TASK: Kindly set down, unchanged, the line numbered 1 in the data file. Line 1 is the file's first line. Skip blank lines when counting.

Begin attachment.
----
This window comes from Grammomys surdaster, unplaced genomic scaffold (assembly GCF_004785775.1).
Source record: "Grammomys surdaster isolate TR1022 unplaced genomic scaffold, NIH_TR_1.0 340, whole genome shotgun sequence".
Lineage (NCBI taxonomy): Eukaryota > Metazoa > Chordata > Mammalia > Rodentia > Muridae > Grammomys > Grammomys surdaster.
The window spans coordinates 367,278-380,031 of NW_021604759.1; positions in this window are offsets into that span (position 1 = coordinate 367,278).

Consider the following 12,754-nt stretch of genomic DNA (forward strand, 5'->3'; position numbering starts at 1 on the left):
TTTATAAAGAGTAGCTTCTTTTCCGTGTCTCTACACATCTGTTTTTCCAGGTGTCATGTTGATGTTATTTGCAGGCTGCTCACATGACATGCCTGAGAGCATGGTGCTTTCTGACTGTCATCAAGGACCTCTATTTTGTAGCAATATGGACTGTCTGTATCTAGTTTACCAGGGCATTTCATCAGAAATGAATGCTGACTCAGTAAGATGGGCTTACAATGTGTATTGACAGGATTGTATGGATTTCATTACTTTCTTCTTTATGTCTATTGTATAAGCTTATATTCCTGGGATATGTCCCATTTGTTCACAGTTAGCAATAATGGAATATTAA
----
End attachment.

This window comes from Grammomys surdaster, unplaced genomic scaffold (assembly GCF_004785775.1).